September 10, 2011

Why do we love disaster?

Filed under: rants — unwriter1 @ 7:56 pm
Tags: , , , , , , ,

Why do people love chaos?

I have yet to understand why people love disaster. I don’t mean movies; I am referring to real events. If something good happens, it’s “Hurrah”, then it’s never mentioned again. But, if something bad happens, we relive it over and over again. 9/11 is a prime example.

It happened, we can’t change it. Get over it! That won’t happen. We will see the pictures and videos for the next twenty years. Excuse me but I don’t need to see it all the time, everywhere I look. It’s on television and the internet. Why it happened is obvious. No, it was not to ‘warn’ us. It was not to show we could be attacked. It was to pull us into another war.

Just to keep everyone angry at people of a different religion, we will keep seeing the images. We will continue to fear every stranger. Why? Why can’t we just promote peace and getting along? Every war has always been about religion. Yes it was about control and wanting to rule the world. But that was based on the warring parties disagreeing on what is the true belief. Only true Germans belong in this world, or Muslims don’t believe in the right things.

Come on people; let the other guy believe what they want. Quit squabbling over petty issues. Every belief, every religion, has its own dogma. No one is right, period. I thought this country was founded on diversity. It isn’t that way anymore. Now it’s re-live every disaster and rekindle the hatred. There is no valid reason for this.  

Sorry, but this is my point of view and at least I can still write about it. How hard is it for other governments to allow this same privilege?



  1. I agree about the fascination with disasters. It makes for a bigger news industry. I’m sure there are some good psychological explanations for the reasons why people love chaos, tragedy, and destruction. Personally I’m getting tired of the 9/11 overkill.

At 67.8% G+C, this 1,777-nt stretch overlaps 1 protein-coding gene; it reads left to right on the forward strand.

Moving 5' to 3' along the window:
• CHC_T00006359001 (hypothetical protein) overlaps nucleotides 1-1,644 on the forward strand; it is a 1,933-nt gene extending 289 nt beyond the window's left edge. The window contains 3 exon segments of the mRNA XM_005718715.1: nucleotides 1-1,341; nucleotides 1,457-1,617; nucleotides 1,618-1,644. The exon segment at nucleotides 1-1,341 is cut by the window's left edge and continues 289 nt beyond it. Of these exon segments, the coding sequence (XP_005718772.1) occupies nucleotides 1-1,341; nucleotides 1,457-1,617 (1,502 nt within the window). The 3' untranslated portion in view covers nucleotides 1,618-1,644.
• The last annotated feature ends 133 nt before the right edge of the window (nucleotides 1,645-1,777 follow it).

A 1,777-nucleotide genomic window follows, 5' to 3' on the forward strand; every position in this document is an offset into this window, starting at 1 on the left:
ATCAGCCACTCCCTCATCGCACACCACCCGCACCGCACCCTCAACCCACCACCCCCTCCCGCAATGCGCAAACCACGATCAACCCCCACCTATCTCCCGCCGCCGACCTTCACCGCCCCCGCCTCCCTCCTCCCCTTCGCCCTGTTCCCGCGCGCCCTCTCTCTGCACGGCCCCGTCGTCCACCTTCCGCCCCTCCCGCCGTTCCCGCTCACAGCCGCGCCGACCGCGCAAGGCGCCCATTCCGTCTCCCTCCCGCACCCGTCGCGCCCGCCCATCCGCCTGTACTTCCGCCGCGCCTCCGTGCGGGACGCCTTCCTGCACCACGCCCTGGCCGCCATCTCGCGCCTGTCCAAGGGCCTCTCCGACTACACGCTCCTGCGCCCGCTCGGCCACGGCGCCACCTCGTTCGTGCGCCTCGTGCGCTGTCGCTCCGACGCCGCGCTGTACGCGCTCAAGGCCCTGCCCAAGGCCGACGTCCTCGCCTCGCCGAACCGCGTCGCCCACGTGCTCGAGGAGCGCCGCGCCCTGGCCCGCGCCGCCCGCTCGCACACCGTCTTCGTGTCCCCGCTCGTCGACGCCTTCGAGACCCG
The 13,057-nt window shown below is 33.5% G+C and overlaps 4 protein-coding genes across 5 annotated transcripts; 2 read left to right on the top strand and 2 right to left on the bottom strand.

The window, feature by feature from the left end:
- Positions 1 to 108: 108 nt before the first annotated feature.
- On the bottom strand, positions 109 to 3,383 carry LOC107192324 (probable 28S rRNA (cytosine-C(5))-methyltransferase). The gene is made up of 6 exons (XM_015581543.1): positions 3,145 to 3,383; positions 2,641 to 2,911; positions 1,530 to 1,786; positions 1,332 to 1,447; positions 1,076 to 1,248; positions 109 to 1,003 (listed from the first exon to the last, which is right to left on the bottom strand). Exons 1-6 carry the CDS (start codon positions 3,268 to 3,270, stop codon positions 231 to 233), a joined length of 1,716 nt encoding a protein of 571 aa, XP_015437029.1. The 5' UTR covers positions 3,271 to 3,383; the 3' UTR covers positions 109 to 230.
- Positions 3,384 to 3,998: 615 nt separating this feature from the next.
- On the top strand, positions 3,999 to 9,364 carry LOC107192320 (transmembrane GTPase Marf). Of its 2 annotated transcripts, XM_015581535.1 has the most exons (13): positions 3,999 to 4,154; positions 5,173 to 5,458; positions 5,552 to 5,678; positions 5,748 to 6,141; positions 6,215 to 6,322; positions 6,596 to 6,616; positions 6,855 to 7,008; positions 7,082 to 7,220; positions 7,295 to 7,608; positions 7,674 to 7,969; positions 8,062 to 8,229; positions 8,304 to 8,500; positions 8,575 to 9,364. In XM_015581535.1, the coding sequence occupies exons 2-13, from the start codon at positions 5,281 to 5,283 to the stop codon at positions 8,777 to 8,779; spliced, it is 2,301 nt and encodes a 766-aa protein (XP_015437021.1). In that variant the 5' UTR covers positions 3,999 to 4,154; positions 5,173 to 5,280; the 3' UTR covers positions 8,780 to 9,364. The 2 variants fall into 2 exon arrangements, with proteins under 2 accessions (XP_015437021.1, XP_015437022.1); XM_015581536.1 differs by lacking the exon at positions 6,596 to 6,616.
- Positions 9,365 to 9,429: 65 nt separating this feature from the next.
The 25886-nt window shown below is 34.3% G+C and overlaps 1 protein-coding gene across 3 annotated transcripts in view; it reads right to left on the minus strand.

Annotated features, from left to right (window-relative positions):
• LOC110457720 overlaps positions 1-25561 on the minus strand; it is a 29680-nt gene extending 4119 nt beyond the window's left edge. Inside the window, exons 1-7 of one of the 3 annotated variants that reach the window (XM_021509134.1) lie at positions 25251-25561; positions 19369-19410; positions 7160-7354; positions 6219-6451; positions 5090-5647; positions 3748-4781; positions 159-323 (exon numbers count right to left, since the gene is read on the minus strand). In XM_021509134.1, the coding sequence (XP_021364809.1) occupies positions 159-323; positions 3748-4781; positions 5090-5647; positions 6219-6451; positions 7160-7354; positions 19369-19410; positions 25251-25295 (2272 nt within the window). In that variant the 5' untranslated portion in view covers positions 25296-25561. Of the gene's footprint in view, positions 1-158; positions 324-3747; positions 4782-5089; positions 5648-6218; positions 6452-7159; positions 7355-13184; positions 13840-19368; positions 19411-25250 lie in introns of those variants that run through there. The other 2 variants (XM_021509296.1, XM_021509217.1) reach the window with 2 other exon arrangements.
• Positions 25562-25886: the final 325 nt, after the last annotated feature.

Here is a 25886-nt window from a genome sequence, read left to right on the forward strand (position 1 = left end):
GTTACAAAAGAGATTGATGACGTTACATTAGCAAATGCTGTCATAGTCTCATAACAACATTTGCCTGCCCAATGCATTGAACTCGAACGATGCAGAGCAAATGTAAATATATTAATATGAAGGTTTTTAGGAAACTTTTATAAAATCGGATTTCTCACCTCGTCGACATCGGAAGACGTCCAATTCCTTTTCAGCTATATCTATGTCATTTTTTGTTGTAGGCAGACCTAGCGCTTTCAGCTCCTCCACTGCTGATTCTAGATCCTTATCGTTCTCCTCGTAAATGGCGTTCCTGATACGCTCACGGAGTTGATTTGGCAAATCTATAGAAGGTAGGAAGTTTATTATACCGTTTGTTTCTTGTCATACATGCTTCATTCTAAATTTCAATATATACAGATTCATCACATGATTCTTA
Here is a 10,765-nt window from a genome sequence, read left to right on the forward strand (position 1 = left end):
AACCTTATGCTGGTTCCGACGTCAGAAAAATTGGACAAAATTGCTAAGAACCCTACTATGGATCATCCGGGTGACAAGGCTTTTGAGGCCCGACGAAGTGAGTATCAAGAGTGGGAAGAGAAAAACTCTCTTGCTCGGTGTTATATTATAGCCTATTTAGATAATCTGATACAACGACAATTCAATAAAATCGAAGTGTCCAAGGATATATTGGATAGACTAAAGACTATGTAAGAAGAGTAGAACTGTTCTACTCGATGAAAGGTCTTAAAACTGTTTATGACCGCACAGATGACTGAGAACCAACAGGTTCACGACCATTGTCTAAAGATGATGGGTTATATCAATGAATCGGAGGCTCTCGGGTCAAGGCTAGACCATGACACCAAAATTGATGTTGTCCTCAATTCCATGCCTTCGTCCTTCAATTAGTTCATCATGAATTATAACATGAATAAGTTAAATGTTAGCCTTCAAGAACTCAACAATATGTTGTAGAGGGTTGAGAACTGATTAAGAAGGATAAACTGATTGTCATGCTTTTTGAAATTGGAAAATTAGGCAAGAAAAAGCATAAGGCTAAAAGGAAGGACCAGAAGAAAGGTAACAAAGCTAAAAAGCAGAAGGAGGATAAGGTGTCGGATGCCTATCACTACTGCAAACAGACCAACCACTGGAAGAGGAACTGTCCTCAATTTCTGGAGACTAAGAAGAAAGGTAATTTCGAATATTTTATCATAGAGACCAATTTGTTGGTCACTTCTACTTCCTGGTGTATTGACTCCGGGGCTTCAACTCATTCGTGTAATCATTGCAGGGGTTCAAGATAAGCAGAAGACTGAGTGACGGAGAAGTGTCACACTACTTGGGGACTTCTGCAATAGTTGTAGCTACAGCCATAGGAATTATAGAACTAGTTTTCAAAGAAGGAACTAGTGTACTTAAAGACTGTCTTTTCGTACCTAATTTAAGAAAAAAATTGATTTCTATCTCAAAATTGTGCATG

I do think you’re way off base saying that every war has been about religion, unless you are including economic issues, political ideologies, and other secular beliefs within the scope of religion.

    Tossing It Out

    Comment by Arlee Bird — September 11, 2011 @ 7:55 am | Reply

  2. I agree in part, but all the people and families that lost their lives in a senseless act of violence is not religion, it’s not politics it is insanity. I for one can forgive but I cannot, I will not, forget what I saw on that day with my very own eyes like something out of a bad movie – no it’s not religion that causes that kind of destruction. War is wrong – revenge is mine saith the Lord, but that was meant to put terror in our hearts and minds. It is what it is.

    Comment by Billie A Williams — September 11, 2011 @ 1:55 pm | Reply

  3. Since I worked in a federal enforcement capacity just after 9/11 in the federal arena, I have seen how the way in which we do our work change as a result of 9/11. Enhanced security was and has been key in the changes.

    What has made 9/11 so painful was not only just that so many people were affected and that the tragedy was so horrific, but also hat we were so unprepared. The fact that there are people out there that have so very little respect for other people (even themselves) and that what they feel they can achieve is only accomplished with powerful means of devastation instead of peace and understanding..

    But I did experience since 0/11 how this event has galvanized us; made us redefine ourselves as a nation. We can continually use the event to build ourselves into a stronger nation, especially now when we suffer from our economic woes. We The People make up the nation just as the last line stated in the Grapes of Wrath. We cannot let anyone, including our own leaders convince of our mediocrity. History has proved that.

    Comment by Jerry — December 26, 2011 @ 8:07 pm | Reply

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